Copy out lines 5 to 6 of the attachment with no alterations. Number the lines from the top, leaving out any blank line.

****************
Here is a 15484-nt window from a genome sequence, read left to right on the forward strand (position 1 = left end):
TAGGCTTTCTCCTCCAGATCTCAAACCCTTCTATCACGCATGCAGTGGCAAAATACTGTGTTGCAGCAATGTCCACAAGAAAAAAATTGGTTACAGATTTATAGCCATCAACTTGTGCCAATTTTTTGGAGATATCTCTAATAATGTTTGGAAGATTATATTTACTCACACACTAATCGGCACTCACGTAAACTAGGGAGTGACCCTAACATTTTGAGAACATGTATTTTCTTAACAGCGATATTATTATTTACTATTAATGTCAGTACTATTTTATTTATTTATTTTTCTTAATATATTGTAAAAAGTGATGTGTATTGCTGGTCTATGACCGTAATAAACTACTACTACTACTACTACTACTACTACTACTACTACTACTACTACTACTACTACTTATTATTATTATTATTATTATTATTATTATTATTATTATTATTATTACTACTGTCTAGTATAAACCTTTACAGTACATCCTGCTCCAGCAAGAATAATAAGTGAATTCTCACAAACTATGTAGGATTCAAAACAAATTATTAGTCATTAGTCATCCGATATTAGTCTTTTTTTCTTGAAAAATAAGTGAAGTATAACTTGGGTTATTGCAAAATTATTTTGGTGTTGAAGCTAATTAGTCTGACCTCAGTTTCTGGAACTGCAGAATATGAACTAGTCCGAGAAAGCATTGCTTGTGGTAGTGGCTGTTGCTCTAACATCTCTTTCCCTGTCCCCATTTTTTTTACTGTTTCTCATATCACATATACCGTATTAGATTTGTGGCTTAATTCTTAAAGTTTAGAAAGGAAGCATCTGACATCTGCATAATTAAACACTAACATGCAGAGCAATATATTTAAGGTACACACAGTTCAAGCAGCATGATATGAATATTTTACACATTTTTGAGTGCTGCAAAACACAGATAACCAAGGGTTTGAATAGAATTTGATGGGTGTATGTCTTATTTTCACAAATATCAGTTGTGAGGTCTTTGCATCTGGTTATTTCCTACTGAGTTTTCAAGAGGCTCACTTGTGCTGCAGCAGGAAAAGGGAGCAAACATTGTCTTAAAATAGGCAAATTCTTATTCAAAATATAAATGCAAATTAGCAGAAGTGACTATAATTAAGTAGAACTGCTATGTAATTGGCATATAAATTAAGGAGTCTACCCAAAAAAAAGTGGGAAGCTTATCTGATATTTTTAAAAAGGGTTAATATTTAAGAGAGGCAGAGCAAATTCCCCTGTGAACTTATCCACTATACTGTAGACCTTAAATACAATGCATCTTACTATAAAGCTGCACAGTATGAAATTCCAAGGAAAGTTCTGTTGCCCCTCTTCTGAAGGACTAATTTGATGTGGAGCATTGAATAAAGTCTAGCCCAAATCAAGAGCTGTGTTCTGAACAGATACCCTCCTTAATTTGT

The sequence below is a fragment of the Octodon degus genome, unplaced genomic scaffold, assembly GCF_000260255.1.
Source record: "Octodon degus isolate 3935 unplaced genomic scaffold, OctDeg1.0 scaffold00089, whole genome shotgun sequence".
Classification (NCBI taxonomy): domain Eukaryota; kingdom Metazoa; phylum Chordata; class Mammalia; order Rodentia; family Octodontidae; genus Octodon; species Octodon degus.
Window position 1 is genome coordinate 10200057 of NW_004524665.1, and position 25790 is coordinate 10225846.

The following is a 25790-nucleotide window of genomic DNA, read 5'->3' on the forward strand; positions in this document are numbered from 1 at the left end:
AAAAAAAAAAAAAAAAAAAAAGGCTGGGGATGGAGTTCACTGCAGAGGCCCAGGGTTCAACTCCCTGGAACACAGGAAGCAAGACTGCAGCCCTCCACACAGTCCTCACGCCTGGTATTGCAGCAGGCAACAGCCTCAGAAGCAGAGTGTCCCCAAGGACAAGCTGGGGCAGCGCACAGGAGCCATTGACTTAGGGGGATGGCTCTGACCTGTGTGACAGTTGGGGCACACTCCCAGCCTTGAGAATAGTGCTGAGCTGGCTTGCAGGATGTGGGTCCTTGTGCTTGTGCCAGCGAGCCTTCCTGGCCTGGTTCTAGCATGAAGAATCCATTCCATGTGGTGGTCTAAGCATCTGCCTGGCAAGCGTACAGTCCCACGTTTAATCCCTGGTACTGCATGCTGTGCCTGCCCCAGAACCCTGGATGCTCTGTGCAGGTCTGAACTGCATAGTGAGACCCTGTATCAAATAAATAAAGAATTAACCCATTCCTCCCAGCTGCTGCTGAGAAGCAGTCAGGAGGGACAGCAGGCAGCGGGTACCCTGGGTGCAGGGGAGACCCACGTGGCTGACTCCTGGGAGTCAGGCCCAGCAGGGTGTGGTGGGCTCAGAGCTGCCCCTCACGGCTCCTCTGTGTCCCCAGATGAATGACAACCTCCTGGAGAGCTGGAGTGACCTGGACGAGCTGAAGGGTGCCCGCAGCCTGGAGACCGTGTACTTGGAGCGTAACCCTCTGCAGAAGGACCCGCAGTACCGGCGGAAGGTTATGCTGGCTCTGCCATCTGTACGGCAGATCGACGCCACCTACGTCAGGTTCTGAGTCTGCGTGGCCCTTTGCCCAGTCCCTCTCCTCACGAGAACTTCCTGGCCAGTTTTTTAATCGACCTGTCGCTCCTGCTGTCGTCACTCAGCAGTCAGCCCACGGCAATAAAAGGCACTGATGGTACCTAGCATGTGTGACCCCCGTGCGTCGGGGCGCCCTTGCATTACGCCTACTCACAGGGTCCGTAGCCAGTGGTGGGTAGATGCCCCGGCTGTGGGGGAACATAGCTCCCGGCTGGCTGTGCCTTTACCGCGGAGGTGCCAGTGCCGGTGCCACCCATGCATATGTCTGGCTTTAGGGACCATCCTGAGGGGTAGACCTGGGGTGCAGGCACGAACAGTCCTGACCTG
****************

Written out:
Classification (NCBI taxonomy): domain Eukaryota; kingdom Metazoa; phylum Chordata; class Mammalia; order Rodentia; family Octodontidae; genus Octodon; species Octodon degus.
Window position 1 is genome coordinate 10200057 of NW_004524665.1, and position 25790 is coordinate 10225846.